One cook, many meal possibilities…
One batch of meat, endless possibilities.
Pulled pork is one of my favorite things to cook, mostly because I know I’ll have the leftovers on hand for the next few days to help simplify my life. The meat is juicy and tender and serves as a great compliment to breakfast scrambles, salads, and even stir frys. This recipe uses a simple dry rub that gives the meat a smokey flavor from the oak smoked paprika, and yields a more neutral and versatile flavor than one smothered in a paleofied BBQ sauce. These leftovers work great for turning regular salads into awesome salads, as well making lettuce wrap tacos for a super easy meal. Here are a couple of the many ways that I make great use of the leftovers from this recipe:
Pulled pork breakfast scramble: Heat a skillet with a touch of coconut oil and add a few ounces of your pulled pork. Add your eggs to the skillet and make a quick scramble, or cook your eggs separately and top them with your pulled pork. I like to whip my eggs first so that I can fold them up in the pan, and then top them with a slice of tomato and my pork. I will confess that when I do this in the morning it does not look as pretty as the picture, but I do eat this every time I cook a batch of pulled pork!
Cucumber pork sliders: This is a fancy version of a lazy lunch that I’ve eaten many times. Pack yourself some cucumber slices, pulled pork, guacamole or avocado slices, and some sambal oelek (hot chiles in vinegar) or hot sauce. Cucumbers are crisp and work great as a replacement for chips or crackers. Top your cucumber slice with some guacamole and top with pulled pork and hot sauce. Quick and simple, and if you take your time you can make super pretty hors d’oeuvres for your friends like I did in the picture.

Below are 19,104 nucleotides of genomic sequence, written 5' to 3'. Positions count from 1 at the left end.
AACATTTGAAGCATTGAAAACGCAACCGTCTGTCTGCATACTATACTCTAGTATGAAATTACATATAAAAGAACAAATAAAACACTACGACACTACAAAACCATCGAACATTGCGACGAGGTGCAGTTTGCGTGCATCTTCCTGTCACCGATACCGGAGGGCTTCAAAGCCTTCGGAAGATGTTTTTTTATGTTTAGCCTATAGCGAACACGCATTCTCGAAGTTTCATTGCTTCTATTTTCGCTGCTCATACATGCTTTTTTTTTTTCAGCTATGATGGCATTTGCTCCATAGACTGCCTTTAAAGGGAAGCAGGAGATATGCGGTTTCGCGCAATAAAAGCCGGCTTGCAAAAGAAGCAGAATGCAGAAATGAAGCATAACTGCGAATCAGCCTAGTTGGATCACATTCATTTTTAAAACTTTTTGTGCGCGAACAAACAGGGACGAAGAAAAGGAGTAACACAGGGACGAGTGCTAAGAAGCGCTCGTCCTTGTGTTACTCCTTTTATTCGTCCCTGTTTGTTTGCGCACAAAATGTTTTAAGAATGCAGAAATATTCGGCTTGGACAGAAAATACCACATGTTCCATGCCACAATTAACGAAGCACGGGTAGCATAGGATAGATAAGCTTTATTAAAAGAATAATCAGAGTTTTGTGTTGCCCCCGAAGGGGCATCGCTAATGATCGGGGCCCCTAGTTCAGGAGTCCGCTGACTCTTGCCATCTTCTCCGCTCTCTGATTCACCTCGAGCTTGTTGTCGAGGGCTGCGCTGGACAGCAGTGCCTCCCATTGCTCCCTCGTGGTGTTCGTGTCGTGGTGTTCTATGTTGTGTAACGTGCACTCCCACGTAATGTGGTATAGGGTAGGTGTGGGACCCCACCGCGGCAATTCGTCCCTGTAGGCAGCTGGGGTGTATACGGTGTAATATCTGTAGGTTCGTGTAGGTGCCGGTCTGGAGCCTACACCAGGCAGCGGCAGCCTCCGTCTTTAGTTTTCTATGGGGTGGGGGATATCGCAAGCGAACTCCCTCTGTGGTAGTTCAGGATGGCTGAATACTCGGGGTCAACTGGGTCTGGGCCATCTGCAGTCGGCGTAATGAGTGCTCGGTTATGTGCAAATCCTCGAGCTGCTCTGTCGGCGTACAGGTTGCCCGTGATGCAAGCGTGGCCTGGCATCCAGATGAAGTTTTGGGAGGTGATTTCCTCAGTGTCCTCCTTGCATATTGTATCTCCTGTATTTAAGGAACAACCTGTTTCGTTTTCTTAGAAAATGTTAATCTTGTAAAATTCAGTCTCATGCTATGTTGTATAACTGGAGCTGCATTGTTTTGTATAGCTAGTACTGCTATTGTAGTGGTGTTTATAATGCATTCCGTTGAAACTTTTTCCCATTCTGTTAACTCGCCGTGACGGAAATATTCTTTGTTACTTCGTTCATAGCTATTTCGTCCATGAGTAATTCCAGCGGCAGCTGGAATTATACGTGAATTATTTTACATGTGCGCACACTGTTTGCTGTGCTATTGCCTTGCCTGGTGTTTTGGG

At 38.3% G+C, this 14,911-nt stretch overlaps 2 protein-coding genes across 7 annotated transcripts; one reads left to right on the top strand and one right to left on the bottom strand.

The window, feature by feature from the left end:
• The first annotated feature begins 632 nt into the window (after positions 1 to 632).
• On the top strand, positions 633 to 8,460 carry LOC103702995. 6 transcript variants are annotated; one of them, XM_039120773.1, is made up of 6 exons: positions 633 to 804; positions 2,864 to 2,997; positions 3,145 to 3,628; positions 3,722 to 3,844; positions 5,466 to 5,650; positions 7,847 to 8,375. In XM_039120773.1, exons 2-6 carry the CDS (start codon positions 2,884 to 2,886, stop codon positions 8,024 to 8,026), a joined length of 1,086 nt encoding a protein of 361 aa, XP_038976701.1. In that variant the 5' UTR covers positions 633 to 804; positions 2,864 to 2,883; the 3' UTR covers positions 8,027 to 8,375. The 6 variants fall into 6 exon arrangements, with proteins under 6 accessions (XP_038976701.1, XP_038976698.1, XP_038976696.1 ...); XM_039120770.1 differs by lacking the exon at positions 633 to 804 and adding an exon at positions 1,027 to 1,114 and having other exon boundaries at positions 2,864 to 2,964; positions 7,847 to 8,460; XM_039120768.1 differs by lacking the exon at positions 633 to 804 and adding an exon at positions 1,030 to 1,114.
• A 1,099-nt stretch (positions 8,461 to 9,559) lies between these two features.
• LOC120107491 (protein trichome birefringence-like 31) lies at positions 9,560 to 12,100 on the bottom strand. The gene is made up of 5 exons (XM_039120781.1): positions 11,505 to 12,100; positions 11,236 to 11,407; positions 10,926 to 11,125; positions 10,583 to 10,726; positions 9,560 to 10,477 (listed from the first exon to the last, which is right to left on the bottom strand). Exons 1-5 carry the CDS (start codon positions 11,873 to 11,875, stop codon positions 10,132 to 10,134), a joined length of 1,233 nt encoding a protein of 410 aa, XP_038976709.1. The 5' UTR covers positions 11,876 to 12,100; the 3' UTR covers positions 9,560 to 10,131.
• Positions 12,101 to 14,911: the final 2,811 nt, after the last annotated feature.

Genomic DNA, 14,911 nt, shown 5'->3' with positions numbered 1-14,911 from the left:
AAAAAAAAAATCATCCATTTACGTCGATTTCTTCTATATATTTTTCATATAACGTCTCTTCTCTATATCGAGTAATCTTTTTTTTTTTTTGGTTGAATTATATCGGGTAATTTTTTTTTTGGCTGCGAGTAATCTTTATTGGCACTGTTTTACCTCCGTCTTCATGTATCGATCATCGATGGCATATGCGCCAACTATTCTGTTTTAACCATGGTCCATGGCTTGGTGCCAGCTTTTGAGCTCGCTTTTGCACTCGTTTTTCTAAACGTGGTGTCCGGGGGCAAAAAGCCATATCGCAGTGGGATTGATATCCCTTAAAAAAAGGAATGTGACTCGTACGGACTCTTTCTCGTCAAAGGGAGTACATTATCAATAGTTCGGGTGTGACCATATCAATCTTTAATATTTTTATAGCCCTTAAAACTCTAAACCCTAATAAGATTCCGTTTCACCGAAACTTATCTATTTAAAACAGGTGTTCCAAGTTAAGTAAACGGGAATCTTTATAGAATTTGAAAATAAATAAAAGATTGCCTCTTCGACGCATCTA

- One 4 to 6 pound pork shoulder
- 6 cloves of garlic
- 2 small white or yellow onions
- 1/4 cup Spanish smoked paprika
- 2 tbsp dehydrated minced onion
- 1 tbsp ground black pepper
- 1 tbsp cumin
- 1 tbsp chili powder
How you make it:
- Peel your garlic and cut each clove in half. Using a thin knife poke holes into your pork shoulder and then press your garlic in. I like to stick a few pieces under the fat cap as well.
- Mix your dry rub ingredients well in a bowl or large plastic bag.
- Coat your pork shoulder with your dry rub as evenly as possible. Allow your spice coated pork shoulder to sit in the fridge overnight if possible. This step is not necessary, yet I find that this marination time helps the meat pull some of the spice in better. You can either use a large resealable bag or plastic wrap.
- Slice your onions into thick slices and line your slow cooker with them. Place your pork shoulder on top of the onions with the fat cap facing upwards.
- Set your slow cooker to low for 8 to 10 hours. Your meat is done when it easily pulls apart with a single fork.
- Remove your fat cap and bone from the meat. Now simply use a pair of forks to shred your tender meat into pulled pork goodness.
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